Dice. Encicloped. Hispano-Americano, IX (Barcelona, 1892).

Camillus Crivelli.

Mendicant Friars are members of those religious orders which, originally, by vow of poverty renounced all pro])riet(ir.sliij) not only individually but also (and in this differing from the monks) in common, relying for support on their own work and on the charity of the faithful. Hence the name of begging friars. There remain from the Middle Ages four great mendi- cant orders, recognized as such by the Second Council of Lyons, 1274, Sess. 23 {Man.si, XXIV. 9(i). the Order of Preachers, the Friars Minor, the Carmelites, and the Hermits of St. Augustine. Successively other con- gregations obtained the privilege of the mendicants. The Council of Trent (Se.ss. XXV, cap. iii) granted to all the mendicant orders, except the Friars Minor and the Capuchins, the liberty of corporate possession (.see Friar). The object of the present article is to outline I, the origin and characteristics of the mendicants; II, the opposition which they encountered.

L Historical reasons for the origin of the mendicants are obvious. Since the struggle regarding investi- tures a certain animosity against church property had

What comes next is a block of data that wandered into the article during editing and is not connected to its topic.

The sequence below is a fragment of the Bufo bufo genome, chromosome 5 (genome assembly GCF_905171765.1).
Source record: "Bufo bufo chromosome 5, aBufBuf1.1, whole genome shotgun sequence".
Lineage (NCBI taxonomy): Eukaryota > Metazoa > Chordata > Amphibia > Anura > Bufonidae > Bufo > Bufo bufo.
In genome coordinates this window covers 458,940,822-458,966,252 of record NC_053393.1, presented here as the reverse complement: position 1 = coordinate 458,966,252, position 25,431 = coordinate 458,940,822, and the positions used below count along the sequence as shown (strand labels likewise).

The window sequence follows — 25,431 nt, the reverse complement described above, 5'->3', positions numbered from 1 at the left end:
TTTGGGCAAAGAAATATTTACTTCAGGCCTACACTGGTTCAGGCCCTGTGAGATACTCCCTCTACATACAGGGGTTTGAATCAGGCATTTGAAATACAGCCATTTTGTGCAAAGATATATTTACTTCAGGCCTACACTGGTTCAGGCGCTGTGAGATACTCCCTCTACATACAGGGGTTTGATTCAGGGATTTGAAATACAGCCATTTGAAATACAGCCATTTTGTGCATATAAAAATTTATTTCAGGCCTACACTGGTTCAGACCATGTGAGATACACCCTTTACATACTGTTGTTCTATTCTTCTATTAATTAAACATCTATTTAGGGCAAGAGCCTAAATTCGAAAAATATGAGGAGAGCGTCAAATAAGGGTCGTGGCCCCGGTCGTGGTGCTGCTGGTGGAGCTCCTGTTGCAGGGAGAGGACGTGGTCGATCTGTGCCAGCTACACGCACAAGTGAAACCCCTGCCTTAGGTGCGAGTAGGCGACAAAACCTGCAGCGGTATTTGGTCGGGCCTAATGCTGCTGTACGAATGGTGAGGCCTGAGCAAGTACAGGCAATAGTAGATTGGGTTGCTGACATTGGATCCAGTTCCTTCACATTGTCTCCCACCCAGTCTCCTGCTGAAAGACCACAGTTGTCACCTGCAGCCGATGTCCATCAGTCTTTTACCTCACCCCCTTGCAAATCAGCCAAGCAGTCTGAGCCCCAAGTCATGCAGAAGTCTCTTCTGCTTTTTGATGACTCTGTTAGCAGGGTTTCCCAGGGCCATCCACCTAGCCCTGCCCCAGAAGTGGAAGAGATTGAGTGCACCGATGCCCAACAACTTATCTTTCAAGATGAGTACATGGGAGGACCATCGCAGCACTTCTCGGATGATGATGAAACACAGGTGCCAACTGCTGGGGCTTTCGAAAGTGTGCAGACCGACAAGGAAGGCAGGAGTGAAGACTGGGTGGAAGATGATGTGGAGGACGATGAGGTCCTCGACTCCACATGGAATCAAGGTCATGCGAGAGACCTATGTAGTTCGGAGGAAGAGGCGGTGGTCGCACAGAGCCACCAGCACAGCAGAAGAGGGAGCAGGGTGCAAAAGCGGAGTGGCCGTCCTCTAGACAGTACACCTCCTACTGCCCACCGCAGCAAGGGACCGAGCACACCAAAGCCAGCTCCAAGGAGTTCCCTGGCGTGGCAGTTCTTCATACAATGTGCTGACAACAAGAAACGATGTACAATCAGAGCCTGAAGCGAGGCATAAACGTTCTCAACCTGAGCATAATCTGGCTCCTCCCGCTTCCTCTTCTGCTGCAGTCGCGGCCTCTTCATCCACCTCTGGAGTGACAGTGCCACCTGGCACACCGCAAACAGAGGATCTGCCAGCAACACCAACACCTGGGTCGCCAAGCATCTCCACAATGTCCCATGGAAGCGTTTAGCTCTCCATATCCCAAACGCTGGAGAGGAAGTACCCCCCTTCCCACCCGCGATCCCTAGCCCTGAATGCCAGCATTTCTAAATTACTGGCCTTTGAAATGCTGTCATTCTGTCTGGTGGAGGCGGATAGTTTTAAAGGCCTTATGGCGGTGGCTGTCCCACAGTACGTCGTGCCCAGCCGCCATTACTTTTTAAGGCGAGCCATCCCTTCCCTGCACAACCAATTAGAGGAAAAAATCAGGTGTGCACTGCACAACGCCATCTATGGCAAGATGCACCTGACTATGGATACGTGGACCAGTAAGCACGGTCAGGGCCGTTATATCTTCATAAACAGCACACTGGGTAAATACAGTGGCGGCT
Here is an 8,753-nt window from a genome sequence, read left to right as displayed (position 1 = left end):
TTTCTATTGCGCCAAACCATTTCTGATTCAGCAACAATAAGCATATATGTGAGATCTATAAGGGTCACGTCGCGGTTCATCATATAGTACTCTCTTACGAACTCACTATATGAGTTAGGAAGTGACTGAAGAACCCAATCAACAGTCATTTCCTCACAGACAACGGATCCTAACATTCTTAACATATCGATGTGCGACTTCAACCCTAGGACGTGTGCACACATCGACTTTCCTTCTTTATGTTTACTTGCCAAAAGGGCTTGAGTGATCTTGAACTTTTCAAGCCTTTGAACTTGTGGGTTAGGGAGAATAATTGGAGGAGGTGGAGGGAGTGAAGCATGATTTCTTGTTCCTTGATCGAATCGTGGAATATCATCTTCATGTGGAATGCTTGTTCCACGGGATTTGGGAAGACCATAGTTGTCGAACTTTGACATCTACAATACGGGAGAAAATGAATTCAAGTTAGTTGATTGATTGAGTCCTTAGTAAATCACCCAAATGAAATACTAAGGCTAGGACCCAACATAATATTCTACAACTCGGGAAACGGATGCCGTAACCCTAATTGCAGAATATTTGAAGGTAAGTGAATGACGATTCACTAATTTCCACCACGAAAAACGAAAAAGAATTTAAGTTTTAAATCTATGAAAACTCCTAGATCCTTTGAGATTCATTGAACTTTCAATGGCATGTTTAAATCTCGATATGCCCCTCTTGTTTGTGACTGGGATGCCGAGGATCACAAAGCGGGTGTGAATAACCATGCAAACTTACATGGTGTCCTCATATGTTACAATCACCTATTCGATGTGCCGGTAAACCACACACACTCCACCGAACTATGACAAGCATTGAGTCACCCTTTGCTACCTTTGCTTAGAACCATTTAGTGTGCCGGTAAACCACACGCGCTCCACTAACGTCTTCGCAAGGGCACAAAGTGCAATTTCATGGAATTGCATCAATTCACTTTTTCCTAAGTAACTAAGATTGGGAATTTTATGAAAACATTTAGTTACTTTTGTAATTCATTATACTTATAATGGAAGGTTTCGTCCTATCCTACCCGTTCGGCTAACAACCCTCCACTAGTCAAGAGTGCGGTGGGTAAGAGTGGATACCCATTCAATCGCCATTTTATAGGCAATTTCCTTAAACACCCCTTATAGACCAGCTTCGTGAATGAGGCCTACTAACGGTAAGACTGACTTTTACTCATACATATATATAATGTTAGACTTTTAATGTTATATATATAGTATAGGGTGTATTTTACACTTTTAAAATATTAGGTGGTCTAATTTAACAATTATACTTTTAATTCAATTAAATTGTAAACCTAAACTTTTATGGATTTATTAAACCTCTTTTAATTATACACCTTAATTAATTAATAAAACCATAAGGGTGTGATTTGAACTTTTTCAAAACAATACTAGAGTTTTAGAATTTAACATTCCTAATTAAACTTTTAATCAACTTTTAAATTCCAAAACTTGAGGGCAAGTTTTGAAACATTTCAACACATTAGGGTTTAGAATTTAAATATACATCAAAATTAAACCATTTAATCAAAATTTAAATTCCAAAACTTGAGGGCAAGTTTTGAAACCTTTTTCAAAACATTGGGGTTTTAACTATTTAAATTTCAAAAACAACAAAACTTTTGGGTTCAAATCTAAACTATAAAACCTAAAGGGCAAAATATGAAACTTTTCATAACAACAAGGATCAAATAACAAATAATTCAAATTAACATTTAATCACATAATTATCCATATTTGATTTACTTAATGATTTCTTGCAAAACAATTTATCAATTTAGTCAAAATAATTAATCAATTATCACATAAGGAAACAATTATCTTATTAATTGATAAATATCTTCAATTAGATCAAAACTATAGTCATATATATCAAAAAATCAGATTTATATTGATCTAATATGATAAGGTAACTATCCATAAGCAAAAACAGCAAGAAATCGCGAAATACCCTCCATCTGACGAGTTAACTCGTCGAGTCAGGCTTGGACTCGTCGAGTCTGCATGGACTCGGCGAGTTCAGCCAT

remained. Arnold of Brescia (q. v.) preached that monks and clerics who possessed property could not be saved. A little later John Valdes founded the " Poor Men of Lyons", soon followed by similar sects. The movement thus started in France and Italy hati spread among the poorer classes at the beginning of the thirteenth century and threatened to become dan- gerous to the Church. By uniting utter poverty to entire subjection towards the Church, St. Francis be- came with St. Dominic the bulwark of orthodoxy against the new heretics, and the two orders of Friars Minor and Preachers proved themselves a great help both to the inner and to the external life of the Church. Nor was absolute poverty the only characteristic of the new orders. They did not confine themselves to the .sanctification of their own members; their maxim was non sibi soli vivere sed et aliis proficere (not to live for themselves only, but to serve others). At once contemplative and active, to the complete renuncia- tion of all things they joined the exercise of the apostolic ministry, devoting themselves to the evangel- ization of the masses, and thus introducing another element into monastic life. A necessary consequence of their close contact with the people, the convents of the mendicants, unlike those of the Benedictines, Cister- cians and of the monks generally, were .situated in the towns, in which, at the beginning of the thirteenth century, communal life was rapidly developing. Now as Brewer (Monumenta P^ranciscana I, p. xvii) ob- serves, and his words may be applied to all the mendi- cants, "it was to this class of the population, in the first instance, that the attention of the Franciscan was directed; in these wretched localities (suburbs of the towns) his convent and order were seated. A glance at the more important will show the general correct- ness of this statement. In London, York, Warwick, Oxford, Bristol, Lynn and elsewhere, their convents stood in suburbs and abutted on the city walls ". The work of the mendicants in the pulpit, in the confessional, in the service of the sick and the socially weak, in the foreign missions, had no parallel in the Middle Ages. This same apo.stolical activity had two con.sequences, which form further characteristics of the mendicant friars, a new organization of elaustral life and the adoption of a special means of providing subsistence. The mendicants, unlike the monks, were not bound by a votum stabilitalis (vow of permanency) to one con- vent but enjoyed considerable liberty. Not only might they be called upon to exercise their ministry within the limits of a province, but, with permission of the general, they could be .sent all over the world. The form of government itself was rather democratic, as for the most part the superiors were not elected for life and were subject to the General Chapter. From their apostolical ministry the mendicants derived the right of support from all Christian people: dignus est opera- rius mercede sua. (The labourer is worthy of his hire.) It was only just that having left everything in the world in obedience to Christ's counsel (Matt., xix, 21; xvi,24; Luke, ix, 1-6) in order to devote themselves to the well-being of the people, they should look to the people for their support. And in fact those alms were regarded as the due of their apostolic work. When later the Apostolici (q. v.) tried to live in the same way as the mendicants without doing their work, .Salimbene rebuked them indignantly: "They wi.sh to live", he writes, "on the charity of the Christian peo- ple, al1;hough they do nothing for it, they hear no con- fessions, they do not preach, nor do they give edifica- tion, as do the Friars Minor and the Preachers" (Mon. Ger. Hist. Script. XXXII, 25.5-57, 259, 204). But provision for the necessities of life was not left to chance. Each convent had its limit or district (limes, terminus), in which brothers, generally two and two, made regular visits to solicit alms. This institiition .still exists in Catholic countries, as in Italy, Spain and some parts of Germany and in the Tyrol, while in